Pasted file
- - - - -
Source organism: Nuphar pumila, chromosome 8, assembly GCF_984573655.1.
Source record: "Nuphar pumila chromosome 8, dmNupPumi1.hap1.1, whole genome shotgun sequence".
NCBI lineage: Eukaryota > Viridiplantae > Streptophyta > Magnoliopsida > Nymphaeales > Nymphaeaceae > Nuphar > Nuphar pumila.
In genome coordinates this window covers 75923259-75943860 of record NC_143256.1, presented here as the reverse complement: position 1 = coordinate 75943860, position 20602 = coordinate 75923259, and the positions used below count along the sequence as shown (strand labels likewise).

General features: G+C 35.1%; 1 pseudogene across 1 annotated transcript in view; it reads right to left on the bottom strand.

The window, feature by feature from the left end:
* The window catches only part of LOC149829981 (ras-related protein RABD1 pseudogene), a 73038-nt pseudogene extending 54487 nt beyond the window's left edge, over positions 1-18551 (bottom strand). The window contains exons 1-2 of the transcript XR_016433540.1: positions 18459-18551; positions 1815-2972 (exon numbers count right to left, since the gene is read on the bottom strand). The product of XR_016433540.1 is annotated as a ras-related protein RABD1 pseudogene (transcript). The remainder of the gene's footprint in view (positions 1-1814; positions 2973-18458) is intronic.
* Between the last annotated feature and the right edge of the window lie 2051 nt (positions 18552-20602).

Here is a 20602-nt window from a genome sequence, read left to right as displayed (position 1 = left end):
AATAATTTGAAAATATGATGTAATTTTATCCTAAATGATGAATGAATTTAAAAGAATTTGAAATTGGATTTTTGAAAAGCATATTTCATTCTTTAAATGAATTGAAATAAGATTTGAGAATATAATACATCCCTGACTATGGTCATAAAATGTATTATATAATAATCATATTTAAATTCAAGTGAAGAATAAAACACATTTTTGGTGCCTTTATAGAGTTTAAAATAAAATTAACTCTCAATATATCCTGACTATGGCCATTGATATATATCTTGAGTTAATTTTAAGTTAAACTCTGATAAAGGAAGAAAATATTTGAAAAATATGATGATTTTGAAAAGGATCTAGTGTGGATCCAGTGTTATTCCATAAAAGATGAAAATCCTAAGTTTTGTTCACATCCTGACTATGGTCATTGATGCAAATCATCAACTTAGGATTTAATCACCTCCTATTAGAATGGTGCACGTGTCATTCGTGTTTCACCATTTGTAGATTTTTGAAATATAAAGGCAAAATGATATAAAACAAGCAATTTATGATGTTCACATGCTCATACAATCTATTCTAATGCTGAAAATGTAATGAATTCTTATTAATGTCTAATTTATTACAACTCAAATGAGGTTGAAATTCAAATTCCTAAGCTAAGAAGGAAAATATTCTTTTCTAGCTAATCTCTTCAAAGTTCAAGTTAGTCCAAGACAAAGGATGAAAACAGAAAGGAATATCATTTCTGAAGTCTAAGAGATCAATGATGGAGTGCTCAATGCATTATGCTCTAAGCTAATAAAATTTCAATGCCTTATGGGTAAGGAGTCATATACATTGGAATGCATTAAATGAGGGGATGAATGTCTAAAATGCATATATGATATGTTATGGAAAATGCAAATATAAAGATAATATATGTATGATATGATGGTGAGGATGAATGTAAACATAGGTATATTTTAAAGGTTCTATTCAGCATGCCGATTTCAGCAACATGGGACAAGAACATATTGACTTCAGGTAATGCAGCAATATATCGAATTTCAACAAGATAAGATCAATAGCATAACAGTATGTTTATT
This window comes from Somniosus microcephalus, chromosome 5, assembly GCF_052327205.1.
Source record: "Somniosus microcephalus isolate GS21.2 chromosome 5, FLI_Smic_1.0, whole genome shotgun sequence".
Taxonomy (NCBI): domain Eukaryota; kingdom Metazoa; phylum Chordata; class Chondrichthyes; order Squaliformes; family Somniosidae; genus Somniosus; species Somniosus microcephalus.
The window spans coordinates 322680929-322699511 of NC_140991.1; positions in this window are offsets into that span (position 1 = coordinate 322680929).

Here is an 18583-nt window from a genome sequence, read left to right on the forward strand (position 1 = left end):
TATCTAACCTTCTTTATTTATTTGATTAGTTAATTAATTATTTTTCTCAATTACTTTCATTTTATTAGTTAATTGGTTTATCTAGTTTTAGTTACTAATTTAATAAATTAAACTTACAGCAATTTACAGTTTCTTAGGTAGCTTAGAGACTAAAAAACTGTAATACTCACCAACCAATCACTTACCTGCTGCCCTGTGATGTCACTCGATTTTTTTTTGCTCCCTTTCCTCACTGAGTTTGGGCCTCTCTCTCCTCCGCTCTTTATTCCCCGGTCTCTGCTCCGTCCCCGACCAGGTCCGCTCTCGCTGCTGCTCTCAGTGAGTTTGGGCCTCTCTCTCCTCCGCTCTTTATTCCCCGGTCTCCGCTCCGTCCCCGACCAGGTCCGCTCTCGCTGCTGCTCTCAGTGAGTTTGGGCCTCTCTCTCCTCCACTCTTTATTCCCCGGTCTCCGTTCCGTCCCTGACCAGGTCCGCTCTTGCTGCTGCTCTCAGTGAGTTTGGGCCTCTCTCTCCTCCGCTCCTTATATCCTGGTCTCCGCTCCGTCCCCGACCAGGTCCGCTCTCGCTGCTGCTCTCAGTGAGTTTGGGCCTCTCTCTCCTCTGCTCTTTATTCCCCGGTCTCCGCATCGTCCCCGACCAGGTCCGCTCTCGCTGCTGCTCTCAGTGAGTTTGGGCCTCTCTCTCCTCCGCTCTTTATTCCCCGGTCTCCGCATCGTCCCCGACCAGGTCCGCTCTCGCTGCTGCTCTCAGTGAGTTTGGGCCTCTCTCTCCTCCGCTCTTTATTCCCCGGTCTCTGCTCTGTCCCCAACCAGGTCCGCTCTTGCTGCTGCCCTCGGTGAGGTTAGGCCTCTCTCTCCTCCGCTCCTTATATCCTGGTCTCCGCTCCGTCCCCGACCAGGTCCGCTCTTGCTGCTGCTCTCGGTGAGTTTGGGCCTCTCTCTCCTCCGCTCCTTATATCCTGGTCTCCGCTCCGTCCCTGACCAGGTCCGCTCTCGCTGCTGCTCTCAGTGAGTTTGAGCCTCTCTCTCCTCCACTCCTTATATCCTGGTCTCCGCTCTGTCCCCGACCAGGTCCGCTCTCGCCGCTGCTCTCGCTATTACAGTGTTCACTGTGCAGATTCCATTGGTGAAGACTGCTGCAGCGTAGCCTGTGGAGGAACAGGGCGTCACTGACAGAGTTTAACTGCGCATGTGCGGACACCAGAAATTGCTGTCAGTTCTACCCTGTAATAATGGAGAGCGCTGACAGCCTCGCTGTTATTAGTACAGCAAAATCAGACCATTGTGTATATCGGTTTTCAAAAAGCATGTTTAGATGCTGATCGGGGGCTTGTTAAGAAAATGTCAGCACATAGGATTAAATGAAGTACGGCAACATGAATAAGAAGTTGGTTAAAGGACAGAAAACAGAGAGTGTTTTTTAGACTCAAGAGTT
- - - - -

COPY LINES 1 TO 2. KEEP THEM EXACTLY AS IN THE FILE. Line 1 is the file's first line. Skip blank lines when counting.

Source organism: Nuphar pumila, chromosome 8, assembly GCF_984573655.1.
Source record: "Nuphar pumila chromosome 8, dmNupPumi1.hap1.1, whole genome shotgun sequence".